Jurors hold decision until Monday on Najee Rivera trial
On Friday afternoon, jurors asked for more time to resume deliberations on the trial in which Kevin Robinson and Sean McKnight — two former Philadelphia Police Department officers — face multiple charges for the 2013 beating of Najee Rivera in the Fairhill neighborhood.
Both the defense and prosecution delivered their closing statements Friday morning before Judge Charles Ehrlich and the jury.
Fortunato Perri Jr., the attorney for Robinson and McKnight, noted that both men had left college careers and other opportunities behind in order to join the Philadelphia Police Department in the 25th District — an area known for its high crime rate.
“In this case, you saw police work that is real, and real police work is not pleasant,” Perri said. “We had the opportunity to evaluate their decisions in a well-lit room. Not out in Sixth and Cambria Streets like they did. They reacted and did police work in a dangerous situation.”
Perri discredited the video of the situation, a key piece in the Prosecution’s narrative, calling it “grainy” and “blurry.” “The evidence shows that no directives were violated,” he said. “We know now that Najee Rivera made a dangerous situation that night when he decided to flee, doing everything in his power to run from the police at 9:45 that night.”
Brian McMonagle, the second defense attorney for the duo of ex-cops, continued with a teary-eyed account of his experience as a father. He asked the jurors to be the kind of juror that they would like to have in that situation.
The defense made reference to a line in the Pennsylvania State Code which states that police officers don’t have to “retreat or desist from efforts to make a lawful arrest” in case the suspect offers resistance or threatens it.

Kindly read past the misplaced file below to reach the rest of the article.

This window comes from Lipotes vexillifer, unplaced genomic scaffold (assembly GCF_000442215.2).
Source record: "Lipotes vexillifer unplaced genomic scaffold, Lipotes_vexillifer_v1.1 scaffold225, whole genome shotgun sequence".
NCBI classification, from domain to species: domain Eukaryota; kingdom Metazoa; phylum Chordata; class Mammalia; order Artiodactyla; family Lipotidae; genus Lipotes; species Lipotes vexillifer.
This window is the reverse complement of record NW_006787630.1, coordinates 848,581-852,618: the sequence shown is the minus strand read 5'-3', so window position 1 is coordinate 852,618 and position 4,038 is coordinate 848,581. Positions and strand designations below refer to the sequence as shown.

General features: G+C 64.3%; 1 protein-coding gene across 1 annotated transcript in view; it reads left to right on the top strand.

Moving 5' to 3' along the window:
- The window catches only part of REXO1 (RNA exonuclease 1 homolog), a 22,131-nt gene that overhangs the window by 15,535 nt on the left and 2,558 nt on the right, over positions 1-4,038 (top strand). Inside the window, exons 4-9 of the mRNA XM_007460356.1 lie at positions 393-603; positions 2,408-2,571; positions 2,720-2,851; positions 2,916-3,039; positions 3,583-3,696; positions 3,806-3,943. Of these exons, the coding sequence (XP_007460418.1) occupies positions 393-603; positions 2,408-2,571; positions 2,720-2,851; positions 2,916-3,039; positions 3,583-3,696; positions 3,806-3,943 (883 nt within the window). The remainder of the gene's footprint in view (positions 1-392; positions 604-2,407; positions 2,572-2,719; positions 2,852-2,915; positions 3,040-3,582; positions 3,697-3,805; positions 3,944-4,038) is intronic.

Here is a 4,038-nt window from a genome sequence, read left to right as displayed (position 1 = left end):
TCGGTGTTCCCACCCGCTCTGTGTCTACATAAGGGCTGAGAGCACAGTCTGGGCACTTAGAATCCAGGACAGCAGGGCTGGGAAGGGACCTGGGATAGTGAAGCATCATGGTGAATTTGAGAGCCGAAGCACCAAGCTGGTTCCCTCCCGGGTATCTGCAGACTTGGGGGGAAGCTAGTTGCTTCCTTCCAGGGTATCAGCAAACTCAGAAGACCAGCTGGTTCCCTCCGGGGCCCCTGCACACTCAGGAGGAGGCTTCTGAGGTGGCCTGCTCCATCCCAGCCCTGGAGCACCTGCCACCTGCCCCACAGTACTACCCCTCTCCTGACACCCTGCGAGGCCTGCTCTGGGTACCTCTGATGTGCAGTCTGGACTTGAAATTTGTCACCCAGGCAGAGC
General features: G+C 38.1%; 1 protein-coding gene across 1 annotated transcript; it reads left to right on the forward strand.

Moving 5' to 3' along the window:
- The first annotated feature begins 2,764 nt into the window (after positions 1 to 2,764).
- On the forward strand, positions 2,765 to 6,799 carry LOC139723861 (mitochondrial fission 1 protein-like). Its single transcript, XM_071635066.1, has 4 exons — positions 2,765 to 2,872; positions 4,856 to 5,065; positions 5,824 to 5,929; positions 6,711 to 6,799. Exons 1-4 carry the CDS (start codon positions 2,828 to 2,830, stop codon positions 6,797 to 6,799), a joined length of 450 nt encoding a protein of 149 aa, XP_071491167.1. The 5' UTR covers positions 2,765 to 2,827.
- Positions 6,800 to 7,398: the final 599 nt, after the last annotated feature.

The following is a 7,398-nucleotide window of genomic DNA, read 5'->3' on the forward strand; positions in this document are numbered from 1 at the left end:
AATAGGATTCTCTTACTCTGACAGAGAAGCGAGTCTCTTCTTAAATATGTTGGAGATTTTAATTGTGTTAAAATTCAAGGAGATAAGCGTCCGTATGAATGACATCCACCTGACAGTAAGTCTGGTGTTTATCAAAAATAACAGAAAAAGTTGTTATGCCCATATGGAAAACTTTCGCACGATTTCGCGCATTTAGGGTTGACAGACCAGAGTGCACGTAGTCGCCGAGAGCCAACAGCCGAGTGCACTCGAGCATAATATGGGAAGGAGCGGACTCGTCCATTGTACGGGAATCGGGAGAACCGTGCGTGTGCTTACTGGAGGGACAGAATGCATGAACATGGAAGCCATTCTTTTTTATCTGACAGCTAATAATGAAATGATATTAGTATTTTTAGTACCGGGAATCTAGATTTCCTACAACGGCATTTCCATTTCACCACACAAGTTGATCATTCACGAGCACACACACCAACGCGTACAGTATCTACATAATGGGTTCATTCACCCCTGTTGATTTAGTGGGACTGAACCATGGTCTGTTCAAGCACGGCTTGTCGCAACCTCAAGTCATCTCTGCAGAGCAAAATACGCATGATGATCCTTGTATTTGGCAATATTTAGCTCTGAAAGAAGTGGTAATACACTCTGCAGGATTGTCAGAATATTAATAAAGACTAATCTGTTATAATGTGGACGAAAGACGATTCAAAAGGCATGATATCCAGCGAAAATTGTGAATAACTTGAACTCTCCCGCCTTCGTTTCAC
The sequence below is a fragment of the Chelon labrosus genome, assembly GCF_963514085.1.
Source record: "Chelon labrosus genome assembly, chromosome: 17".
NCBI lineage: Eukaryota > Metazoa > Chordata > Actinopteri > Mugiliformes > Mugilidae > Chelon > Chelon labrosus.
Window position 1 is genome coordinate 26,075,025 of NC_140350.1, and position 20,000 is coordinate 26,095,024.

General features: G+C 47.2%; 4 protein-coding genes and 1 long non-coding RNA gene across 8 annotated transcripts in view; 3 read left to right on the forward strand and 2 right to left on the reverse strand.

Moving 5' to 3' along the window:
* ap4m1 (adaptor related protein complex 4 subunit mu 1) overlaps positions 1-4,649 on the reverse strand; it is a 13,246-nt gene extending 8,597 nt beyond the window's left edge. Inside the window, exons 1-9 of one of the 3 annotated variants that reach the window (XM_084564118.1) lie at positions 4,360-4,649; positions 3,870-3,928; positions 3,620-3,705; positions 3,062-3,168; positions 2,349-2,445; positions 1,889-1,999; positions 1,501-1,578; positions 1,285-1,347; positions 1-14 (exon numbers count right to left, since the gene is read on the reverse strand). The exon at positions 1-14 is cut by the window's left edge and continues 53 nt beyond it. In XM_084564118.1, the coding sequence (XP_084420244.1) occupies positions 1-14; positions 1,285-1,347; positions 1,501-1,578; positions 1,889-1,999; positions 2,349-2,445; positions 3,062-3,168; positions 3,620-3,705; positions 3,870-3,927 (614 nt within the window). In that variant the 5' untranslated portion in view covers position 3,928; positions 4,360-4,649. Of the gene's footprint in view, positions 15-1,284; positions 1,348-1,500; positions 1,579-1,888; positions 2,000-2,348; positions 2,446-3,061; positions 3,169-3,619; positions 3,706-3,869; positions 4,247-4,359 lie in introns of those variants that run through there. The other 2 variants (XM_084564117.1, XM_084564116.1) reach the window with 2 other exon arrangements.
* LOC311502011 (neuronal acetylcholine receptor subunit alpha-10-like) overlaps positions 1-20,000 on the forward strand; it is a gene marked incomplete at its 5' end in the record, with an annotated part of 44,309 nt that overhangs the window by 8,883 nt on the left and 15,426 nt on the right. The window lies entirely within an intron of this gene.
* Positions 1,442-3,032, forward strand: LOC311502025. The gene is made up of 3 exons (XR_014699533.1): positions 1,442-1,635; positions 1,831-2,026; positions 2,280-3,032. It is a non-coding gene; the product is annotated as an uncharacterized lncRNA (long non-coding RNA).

Speculating as to why the victim was fleeing from the police that night, McMonagle said “I wonder what [Najee Rivera] got rid of in those streets.” He also mentioned the victim’s death, which occurred after Rivera was allegedly breaking up a fight near C and Somerset Streets in December of last year.
Visibly upset over the previous statements by the defense, Assistant District Attorney Andrew Wellbrock began his closing statements saying that the burden of proof had been reached with the evidence presented. “Robinson was never against the wall, there was no lawful arrest, they did not provide first aid attention,” Wellbrock said.
The video found by Rivera’s girlfriend was played at normal speed, then again in slow motion with several still frames. The audience murmured and gasped as the video showed the violence in detail.
“What these men did was inadmissible,” Hallbrock told the jurors as he showed them up-close pictures of Rivera’s injuries to the head and right eye.
The jury deliberated for two hours and no conclusion was reached. The Judge let them leave and come back on Monday, not without advising them to avoid reading any media coverage of the case, contacting each other for further discussion, or visiting the scene of the event to conduct reenactments.